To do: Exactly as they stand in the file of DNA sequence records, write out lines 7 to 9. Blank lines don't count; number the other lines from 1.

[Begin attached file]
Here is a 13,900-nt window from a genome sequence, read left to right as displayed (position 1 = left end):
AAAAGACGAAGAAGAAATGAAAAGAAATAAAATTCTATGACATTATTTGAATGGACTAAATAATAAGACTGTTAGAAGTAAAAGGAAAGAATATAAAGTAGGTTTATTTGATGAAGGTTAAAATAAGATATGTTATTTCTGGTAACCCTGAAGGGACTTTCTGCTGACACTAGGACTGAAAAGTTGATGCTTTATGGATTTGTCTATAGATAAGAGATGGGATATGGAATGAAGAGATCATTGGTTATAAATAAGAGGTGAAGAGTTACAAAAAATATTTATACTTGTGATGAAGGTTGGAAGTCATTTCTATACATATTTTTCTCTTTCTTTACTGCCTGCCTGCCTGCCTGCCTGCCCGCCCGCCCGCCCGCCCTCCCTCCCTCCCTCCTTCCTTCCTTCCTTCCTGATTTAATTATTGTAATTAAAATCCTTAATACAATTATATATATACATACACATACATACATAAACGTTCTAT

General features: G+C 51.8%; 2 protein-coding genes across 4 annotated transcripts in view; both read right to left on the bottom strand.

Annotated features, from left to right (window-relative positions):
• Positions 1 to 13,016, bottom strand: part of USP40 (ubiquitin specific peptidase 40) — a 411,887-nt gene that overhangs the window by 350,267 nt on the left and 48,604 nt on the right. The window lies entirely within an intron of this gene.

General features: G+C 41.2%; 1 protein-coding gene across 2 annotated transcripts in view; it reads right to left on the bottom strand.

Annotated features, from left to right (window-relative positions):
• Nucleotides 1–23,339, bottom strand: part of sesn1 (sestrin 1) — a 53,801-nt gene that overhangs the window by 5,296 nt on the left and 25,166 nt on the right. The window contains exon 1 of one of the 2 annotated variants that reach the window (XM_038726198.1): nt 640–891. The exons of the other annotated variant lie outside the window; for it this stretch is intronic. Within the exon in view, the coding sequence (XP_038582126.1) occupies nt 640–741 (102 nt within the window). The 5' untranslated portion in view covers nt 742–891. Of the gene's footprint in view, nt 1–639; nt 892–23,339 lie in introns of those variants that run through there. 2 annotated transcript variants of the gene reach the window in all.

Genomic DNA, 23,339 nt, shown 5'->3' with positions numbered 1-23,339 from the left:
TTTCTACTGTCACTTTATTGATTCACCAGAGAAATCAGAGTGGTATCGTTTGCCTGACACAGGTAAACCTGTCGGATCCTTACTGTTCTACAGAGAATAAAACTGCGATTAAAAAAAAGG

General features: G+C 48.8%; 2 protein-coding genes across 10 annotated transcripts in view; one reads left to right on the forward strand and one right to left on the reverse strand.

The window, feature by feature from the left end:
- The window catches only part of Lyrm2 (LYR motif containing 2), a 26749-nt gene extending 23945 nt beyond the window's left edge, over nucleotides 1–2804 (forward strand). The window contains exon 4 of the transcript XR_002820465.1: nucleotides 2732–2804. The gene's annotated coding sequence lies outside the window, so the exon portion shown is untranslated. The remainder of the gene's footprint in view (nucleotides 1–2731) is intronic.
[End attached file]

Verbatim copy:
Annotated features, from left to right (window-relative positions):
• Nucleotides 1–23,339, bottom strand: part of sesn1 (sestrin 1) — a 53,801-nt gene that overhangs the window by 5,296 nt on the left and 25,166 nt on the right. The window contains exon 1 of one of the 2 annotated variants that reach the window (XM_038726198.1): nt 640–891. The exons of the other annotated variant lie outside the window; for it this stretch is intronic. Within the exon in view, the coding sequence (XP_038582126.1) occupies nt 640–741 (102 nt within the window). The 5' untranslated portion in view covers nt 742–891. Of the gene's footprint in view, nt 1–639; nt 892–23,339 lie in introns of those variants that run through there. 2 annotated transcript variants of the gene reach the window in all.

Genomic DNA, 23,339 nt, shown 5'->3' with positions numbered 1-23,339 from the left: